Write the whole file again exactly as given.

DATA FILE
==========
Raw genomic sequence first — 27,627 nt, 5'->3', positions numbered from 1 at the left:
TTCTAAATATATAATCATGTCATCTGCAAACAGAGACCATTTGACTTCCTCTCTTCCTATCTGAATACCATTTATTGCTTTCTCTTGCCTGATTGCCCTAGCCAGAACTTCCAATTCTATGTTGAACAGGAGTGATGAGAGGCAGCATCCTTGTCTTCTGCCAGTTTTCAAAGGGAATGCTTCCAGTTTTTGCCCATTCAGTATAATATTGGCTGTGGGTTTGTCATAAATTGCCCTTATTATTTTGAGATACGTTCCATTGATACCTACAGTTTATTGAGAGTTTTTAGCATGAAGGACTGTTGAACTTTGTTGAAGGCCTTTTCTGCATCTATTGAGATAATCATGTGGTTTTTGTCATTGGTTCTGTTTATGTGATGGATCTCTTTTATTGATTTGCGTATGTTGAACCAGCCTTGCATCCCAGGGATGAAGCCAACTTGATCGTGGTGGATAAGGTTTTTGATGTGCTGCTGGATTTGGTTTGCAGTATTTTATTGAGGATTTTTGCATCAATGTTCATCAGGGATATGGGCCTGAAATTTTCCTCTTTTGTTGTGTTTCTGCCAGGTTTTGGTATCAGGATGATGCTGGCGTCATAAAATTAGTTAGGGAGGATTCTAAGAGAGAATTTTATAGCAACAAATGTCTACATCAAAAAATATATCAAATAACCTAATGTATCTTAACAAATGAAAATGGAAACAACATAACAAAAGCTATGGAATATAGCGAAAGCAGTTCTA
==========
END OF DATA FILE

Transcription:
Raw genomic sequence first — 27,627 nt, 5'->3', positions numbered from 1 at the left:
TTCTAAATATATAATCATGTCATCTGCAAACAGAGACCATTTGACTTCCTCTCTTCCTATCTGAATACCATTTATTGCTTTCTCTTGCCTGATTGCCCTAGCCAGAACTTCCAATTCTATGTTGAACAGGAGTGATGAGAGGCAGCATCCTTGTCTTCTGCCAGTTTTCAAAGGGAATGCTTCCAGTTTTTGCCCATTCAGTATAATATTGGCTGTGGGTTTGTCATAAATTGCCCTTATTATTTTGAGATACGTTCCATTGATACCTACAGTTTATTGAGAGTTTTTAGCATGAAGGACTGTTGAACTTTGTTGAAGGCCTTTTCTGCATCTATTGAGATAATCATGTGGTTTTTGTCATTGGTTCTGTTTATGTGATGGATCTCTTTTATTGATTTGCGTATGTTGAACCAGCCTTGCATCCCAGGGATGAAGCCAACTTGATCGTGGTGGATAAGGTTTTTGATGTGCTGCTGGATTTGGTTTGCAGTATTTTATTGAGGATTTTTGCATCAATGTTCATCAGGGATATGGGCCTGAAATTTTCCTCTTTTGTTGTGTTTCTGCCAGGTTTTGGTATCAGGATGATGCTGGCGTCATAAAATTAGTTAGGGAGGATTCTAAGAGAGAATTTTATAGCAACAAATGTCTACATCAAAAAATATATCAAATAACCTAATGTATCTTAACAAATGAAAATGGAAACAACATAACAAAAGCTATGGAATATAGCGAAAGCAGTTCTA